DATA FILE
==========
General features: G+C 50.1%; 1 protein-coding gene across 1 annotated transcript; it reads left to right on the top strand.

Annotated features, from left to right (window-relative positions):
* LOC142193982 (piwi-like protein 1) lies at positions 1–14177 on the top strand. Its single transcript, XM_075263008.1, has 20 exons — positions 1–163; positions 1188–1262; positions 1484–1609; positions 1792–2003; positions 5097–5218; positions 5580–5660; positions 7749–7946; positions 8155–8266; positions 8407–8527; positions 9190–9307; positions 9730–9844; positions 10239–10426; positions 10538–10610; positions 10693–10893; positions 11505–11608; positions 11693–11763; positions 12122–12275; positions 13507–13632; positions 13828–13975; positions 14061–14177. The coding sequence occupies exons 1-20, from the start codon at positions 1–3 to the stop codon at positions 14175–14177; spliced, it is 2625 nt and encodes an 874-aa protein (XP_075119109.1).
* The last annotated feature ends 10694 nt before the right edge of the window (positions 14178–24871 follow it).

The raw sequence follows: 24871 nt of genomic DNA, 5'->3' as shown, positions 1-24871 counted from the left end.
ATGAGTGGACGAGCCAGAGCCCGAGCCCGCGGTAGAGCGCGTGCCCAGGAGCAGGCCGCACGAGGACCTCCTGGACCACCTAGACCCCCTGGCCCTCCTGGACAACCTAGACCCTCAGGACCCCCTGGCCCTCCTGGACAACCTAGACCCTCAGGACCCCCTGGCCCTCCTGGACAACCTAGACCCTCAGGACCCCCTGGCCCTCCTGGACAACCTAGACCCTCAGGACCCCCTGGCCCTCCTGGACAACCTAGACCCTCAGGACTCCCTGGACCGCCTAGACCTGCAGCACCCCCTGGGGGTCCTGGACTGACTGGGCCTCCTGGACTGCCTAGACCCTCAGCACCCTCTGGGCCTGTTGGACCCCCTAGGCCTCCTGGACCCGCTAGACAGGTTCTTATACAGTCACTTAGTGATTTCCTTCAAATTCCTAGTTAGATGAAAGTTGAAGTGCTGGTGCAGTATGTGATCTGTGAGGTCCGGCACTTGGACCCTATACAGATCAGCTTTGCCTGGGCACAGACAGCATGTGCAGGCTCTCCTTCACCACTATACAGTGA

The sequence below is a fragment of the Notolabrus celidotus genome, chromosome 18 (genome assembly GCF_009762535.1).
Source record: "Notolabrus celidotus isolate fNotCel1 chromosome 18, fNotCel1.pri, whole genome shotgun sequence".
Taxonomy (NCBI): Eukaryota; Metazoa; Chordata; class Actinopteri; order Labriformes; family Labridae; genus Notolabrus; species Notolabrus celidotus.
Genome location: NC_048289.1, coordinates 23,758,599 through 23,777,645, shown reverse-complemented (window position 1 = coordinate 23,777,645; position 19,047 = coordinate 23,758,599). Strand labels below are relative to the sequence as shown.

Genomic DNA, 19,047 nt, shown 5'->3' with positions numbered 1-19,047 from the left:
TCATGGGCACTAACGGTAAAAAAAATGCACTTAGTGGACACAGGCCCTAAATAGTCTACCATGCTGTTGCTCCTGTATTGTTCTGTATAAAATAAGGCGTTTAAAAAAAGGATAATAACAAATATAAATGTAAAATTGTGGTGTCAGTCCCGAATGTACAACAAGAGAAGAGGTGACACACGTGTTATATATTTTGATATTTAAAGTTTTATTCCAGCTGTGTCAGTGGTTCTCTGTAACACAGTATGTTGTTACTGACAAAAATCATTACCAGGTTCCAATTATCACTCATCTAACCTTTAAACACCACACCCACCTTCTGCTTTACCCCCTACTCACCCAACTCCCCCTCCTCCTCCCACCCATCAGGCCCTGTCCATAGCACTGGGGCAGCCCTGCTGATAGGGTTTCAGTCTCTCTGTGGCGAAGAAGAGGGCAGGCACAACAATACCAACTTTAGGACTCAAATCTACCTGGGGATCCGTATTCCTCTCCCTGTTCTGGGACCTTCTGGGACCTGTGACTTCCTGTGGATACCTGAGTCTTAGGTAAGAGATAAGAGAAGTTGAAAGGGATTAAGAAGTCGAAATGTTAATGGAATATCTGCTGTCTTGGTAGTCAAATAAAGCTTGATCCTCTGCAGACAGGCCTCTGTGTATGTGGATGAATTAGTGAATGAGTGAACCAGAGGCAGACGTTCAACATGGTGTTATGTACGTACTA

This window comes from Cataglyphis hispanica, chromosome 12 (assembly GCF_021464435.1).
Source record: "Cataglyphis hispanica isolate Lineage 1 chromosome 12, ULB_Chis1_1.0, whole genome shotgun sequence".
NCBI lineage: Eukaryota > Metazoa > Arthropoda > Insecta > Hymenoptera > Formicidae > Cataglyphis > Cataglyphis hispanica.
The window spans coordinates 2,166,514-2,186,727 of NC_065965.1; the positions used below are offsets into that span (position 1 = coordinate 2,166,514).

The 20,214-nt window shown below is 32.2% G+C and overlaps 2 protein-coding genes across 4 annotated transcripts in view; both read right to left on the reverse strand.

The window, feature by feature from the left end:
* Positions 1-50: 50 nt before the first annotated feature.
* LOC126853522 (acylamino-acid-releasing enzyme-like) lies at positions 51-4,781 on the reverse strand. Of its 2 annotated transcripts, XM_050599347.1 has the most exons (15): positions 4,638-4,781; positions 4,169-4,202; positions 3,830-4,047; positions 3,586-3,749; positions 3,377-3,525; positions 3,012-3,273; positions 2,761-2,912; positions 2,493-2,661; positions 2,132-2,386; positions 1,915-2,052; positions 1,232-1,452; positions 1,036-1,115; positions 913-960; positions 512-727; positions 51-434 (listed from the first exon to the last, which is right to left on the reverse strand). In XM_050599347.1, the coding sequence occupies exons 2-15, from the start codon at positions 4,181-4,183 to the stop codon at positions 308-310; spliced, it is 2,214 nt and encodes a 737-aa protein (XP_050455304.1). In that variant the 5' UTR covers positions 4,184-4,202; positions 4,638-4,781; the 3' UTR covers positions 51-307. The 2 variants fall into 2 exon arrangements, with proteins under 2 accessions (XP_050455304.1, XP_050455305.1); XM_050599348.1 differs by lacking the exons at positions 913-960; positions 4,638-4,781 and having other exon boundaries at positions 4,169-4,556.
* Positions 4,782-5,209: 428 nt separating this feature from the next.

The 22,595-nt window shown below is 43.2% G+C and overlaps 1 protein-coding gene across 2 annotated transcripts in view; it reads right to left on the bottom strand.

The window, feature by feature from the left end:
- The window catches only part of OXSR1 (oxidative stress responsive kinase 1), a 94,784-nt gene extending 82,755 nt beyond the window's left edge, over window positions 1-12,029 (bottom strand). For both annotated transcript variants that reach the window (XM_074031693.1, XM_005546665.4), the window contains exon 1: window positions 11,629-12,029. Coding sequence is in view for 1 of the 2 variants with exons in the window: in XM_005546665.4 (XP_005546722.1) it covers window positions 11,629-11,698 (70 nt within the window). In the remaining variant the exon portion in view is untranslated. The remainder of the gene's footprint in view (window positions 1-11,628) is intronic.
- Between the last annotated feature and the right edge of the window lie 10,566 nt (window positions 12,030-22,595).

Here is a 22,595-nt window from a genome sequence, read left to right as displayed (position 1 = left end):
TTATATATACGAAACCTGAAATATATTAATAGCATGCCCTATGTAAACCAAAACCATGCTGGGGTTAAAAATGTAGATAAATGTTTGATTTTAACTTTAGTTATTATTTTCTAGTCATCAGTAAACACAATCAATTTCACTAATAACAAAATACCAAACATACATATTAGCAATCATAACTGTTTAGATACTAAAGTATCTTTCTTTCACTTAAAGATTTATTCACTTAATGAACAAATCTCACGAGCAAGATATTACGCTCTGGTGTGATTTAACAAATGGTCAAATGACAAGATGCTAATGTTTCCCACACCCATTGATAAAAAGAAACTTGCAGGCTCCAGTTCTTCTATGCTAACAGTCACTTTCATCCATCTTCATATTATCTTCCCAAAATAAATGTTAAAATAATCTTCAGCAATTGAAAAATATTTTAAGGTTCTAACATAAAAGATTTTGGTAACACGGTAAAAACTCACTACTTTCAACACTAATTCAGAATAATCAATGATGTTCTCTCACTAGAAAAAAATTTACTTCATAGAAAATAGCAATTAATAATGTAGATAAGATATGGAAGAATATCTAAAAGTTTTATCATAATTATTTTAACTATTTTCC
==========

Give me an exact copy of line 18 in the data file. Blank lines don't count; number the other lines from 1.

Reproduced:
The window, feature by feature from the left end: